While Drop G tunings have been rare in popular music, they have been notable for their usage by different bands and artists! American metal band Darkest Hour used the tuning to their songs “Wasteland”, “Attack Attack!” and “Baroness” early in their career. South Korean rock band FTISLAND, known to experiment with the tunings of their songs, applied Drop D to their song “Shadows”. Metalcore and heavy metal bands such as Dead by April and In Flames used the technique as staple parts of their discography and concerts. Pantera’s song “The Underground in America”, from The Great Southern Trendkill, made use of Drop G with a D standard variation.
How to Tune Your Guitar to Drop G
To achieve the Drop G tuning on a 6-string guitar, you must do the following in this order:
- The low E string should be tuned down to G by four and a half steps.
- Afterward, tune A should be strung down to D by three and a half steps.
- Then, strings D, G, B, and high E must be tuned to strings G, C, E, and A, respectively, through tuning them down by also three and a half steps.
- Lastly, try plucking the strings like how you normally play the guitar in order to see if the desired notes are achieved.
While Drop G tuning centers most on 6-string guitars, the technique can also be applied in seven-string guitars! The 7-string guitar follows a standard tuning of B-E-A-D-G-B-E. It shares a similar pattern with the standard tuning of the 6-string guitar, with the difference being the first B string added to be the new lowest tone.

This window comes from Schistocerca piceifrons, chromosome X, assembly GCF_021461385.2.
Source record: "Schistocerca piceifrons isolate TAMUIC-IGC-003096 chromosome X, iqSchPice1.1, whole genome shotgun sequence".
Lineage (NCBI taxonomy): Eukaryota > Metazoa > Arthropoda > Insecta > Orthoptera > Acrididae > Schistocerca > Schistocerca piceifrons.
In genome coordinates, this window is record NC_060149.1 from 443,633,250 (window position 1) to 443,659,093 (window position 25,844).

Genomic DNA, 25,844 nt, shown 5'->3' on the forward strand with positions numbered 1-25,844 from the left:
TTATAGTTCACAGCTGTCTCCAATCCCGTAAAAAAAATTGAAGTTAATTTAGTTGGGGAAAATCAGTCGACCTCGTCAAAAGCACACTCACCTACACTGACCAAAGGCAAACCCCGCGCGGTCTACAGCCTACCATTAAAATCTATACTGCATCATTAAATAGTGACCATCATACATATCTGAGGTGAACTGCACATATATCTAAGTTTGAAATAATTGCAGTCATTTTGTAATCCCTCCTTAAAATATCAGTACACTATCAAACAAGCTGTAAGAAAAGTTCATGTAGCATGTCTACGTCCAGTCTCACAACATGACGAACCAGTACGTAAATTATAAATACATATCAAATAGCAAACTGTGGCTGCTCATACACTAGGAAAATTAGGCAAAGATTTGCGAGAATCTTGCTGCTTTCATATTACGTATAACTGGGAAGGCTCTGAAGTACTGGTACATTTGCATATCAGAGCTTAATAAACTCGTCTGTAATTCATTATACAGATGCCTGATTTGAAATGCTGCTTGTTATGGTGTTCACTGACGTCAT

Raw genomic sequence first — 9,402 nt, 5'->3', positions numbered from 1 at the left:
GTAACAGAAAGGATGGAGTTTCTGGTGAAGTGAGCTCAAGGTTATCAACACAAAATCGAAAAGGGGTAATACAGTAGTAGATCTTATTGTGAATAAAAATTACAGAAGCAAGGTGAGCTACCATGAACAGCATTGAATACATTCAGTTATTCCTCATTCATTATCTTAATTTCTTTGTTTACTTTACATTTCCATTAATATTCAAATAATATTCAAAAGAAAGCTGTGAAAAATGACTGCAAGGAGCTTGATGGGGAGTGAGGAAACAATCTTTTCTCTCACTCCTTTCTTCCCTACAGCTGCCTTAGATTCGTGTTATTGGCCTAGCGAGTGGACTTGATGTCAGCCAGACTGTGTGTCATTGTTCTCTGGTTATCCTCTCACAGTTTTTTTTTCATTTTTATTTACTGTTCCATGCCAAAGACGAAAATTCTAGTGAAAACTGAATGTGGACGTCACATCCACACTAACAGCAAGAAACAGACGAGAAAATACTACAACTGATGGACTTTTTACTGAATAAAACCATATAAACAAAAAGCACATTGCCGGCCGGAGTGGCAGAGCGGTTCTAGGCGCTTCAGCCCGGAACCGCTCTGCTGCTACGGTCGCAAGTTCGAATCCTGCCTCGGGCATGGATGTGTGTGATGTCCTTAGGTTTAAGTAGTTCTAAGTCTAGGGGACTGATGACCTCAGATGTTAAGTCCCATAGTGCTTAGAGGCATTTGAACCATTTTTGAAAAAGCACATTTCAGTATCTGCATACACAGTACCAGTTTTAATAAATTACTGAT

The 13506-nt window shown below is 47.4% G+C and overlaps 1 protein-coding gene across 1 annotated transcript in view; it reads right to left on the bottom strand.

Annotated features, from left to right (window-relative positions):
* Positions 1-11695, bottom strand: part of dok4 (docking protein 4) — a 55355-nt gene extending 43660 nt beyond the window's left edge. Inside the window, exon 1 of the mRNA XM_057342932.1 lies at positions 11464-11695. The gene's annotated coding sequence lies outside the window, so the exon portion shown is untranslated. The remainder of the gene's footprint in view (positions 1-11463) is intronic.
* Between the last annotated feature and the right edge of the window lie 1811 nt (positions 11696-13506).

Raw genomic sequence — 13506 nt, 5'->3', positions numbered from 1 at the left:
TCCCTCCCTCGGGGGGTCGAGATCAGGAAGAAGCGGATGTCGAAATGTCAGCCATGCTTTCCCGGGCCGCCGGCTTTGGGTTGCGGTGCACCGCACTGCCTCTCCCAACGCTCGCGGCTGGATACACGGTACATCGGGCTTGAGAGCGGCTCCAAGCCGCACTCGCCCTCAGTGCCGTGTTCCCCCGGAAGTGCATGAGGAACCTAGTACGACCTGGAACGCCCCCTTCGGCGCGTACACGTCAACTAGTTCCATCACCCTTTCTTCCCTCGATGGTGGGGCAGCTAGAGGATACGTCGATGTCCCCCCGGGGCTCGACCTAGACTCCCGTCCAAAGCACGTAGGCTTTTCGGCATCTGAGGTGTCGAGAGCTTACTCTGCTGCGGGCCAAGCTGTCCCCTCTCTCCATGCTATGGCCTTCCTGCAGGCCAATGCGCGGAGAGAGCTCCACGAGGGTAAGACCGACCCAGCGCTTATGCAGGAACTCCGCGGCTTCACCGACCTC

Drop G tuning is achieved by having a tuning pattern of G-D-G-C-F-A-D. This is a whole step lower than Drop A of a 7-string guitar (A-E-A-D-G-B-E), requiring extra work to be done. Drop G tuning in 7-string guitars share a similarity to a D standard combined with a low G string!
To assist you with the tuning, here is a guide:
The Beauty of Alternate Tuning (Final Thoughts)
The purpose of alternative tunings, after all, is to make playing music more diverse and more fitting to one’s vision or experiment. Not every song or piece can be played pleasantly in any key with standard guitar tuning.
The biggest benefit might be the ease of access to any chord, riff, or key you desire to play. Specifically, under drop tuning, you may be able to play both octave and power chords with more comfort and ease, now that they are closer together on the E and A strings.
Bands prefer tuning down during their performance in order to insinuate a darker, more menacing ambiance towards the direction they are aiming for. Sometimes, they conduct alternative tunings to suit the range of the vocalist without compromising the quality of the instrumentation. Alternative tuning also allows them to get out of the zone of comfort, from playing the same comfortable patterns to achieving musical independence in terms of fingering.
Aside from improving the beauty of performances, alternative tuning also makes the standard impossible, possible. Players of riff-based music may be able to increase the complexity of their pieces. Chord inversions and wider combinations of open and fretted strings become more available due to the change in the overall tonality of the guitar.
Still, as much as you enjoy the expression of playing your guitar on drop tuning, don’t forget to learn them the way they are intended to be played also!